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Long-Term Reliability of the National Electrical Grid


The previous 5 posts have described the national electrical grid, how electricity flows on The Grid, how it is organized, Missouri’s portion of The Grid, and the complex balancing act that operators of The Grid face every day. Finally we’re in a position to look at the 2017 Long-Term Reliability Assessment. This is an annual report published by NERC, the North American Electric Reliability Corporation. The assessment identifies several main threats to long-term reliability:

  1. The increasing mix of variable generation may present operational and planning challenges. Let me explain. We saw in the previous post that operating The Grid is a complex balancing act: enough electricity has to be delivered to meet demand, but operators have to be careful not to damage The Grid by flowing either too much or too little electricity through any one part of it. In this balancing act, generating stations that supply ever-changing amounts of electricity complicate the balancing act. It is like a high wire aerialist: if there is a constant wind that is not too strong, he might be able to compensate for it. But if the wind starts gusting strongly, he is in real trouble!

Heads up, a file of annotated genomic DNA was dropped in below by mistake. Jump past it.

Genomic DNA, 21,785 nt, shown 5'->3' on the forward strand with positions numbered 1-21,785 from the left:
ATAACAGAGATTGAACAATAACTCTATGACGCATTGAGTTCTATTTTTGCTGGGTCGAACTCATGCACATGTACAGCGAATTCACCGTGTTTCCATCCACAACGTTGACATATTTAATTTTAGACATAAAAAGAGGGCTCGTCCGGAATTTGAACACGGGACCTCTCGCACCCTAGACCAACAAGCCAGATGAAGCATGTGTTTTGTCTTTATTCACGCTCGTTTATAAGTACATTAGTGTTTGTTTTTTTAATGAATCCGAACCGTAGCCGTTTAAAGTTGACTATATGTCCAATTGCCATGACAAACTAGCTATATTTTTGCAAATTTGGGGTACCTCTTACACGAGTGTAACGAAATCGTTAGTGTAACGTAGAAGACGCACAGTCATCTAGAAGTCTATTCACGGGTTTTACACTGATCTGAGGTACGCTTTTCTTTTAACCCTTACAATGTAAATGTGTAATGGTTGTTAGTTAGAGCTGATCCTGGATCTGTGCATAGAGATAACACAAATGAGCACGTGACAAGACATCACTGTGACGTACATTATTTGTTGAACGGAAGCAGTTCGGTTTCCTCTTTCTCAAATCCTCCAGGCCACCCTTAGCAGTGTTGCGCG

Yet, that is precisely what wind and solar energy do – the amount of energy they deliver varies with the wind and with the clouds. We need these kinds of power sources to reduce GHG emissions, and they represent an ever-increasing portion of the energy supplied to The Grid. But the challenge of managing these constant fluctuations poses a threat to Grid reliability that will have to be managed. Specifically, operators need flexible generating sources that can increase or decrease the amount of electricity they generate quickly. As California derives a larger percentage of its electricity from intermittent sources than other areas of the country, this need is largest there, and it is increasing faster than previously predicted,
  2. The Grid was designed around large central-station power plants as the primary source of electricity. Wind and solar power plants tend not to be as large. There are more of them, and they are more widely distributed. Integrating a lot of power plants is harder than integrating fewer. Accommodating them will require additions and changes to the distribution system.